Wapnick calls this the Einstein approach, "having one full-time job or business that fully supports you, while leaving you with enough time and energy to pursue your other passions on the side." It's one of four different models for living a multipotentialite life that she describes, the others being Group Hug ("having one multifaceted job or business that allows you to wear many hats and shift between several domains at work."), Slash ("having two or more part-time jobs and/or businesses that you flit between on a regular basis."), and Phoenix ("working in a single industry for several months or years and then shifting gears and starting a new career in a new industry").

The book did a great job of laying out some strategies and tactics for thriving within each of these models. I am always in danger of distraction, feeling bad that I don't have enough time for all my interests, or wrestling with what to say when people ask what I'm up to these days. Having advice on how to manage all of that while making sure I give the things that are important to me my best energy was really great. (The related article on 9 Ways to Explain Your Multipotentiality to Non-Mulitpotentialites was also really helpful - it's what resulted in the "Deep Generalist" label I'm now using for myself on social media and elsewhere.)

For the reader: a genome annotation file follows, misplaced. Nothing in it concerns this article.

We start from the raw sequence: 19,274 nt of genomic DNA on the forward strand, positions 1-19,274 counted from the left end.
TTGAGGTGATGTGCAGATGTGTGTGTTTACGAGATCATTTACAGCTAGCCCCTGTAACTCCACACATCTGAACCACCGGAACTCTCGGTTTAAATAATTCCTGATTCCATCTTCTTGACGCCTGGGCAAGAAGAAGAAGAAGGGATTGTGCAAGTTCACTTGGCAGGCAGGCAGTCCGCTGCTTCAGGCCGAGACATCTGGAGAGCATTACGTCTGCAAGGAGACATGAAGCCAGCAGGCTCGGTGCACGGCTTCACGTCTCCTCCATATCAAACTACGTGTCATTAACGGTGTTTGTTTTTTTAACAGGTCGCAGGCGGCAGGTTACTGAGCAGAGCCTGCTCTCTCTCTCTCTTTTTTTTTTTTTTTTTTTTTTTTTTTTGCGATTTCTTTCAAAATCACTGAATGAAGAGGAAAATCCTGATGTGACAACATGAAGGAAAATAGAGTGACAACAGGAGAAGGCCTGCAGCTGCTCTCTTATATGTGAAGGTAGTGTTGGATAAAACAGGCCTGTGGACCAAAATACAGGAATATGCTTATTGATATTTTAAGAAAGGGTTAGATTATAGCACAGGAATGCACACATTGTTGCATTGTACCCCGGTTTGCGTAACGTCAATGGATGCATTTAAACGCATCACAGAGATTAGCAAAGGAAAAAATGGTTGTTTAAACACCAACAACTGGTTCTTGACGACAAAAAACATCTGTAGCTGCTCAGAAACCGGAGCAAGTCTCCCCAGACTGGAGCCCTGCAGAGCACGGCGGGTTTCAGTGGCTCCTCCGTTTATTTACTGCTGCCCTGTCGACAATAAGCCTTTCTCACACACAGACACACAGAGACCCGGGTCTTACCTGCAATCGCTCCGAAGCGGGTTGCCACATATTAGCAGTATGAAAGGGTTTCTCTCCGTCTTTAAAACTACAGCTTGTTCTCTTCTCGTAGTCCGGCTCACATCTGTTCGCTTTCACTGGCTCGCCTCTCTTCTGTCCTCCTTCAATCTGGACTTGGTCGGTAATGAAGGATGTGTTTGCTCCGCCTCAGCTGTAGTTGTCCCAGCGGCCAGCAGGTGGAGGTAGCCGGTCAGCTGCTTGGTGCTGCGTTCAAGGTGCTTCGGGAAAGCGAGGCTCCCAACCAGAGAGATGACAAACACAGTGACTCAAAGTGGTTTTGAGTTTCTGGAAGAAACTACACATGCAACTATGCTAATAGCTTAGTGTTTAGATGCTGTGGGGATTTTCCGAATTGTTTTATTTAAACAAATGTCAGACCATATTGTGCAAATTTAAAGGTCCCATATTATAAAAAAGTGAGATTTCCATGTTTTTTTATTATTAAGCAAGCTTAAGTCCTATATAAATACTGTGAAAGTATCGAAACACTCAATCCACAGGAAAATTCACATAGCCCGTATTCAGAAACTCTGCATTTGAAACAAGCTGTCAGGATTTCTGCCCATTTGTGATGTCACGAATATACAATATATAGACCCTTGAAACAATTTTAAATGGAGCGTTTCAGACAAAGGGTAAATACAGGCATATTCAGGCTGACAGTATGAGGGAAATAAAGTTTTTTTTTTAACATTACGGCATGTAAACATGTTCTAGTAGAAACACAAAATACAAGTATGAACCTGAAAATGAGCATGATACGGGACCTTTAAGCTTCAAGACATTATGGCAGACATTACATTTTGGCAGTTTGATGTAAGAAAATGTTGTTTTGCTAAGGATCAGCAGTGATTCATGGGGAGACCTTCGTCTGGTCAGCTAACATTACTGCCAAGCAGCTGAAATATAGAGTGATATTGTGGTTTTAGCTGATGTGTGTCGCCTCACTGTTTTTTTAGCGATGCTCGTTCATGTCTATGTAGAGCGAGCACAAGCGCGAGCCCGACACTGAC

If any of what I've said about being a multipotentialite resonates with you, even a little bit, I can't recommend How To Be Everything enough. I'm planning on reading it again soon, if only to work through some of the exercises and questions that accompany each chapter in a little more depth. And if you're REALLY interested, Wapnick also started The Puttytribe, a community of multipotentialites looking for conversation and support.

I'm grateful to have found a framework that gives new meaning and structure to my past and present pursuits, and that makes me even more excited to think about the future.

My personal website through the years

It's been a few years since I made any big changes to the layout or appearance of this website. So, I took some time recently to make a bunch of updates, and they went live this week. It's now more of a portfolio than just a blog; the new front page does a better job of highlighting the things I'm involved in and have created, and I'll be adding more to that soon.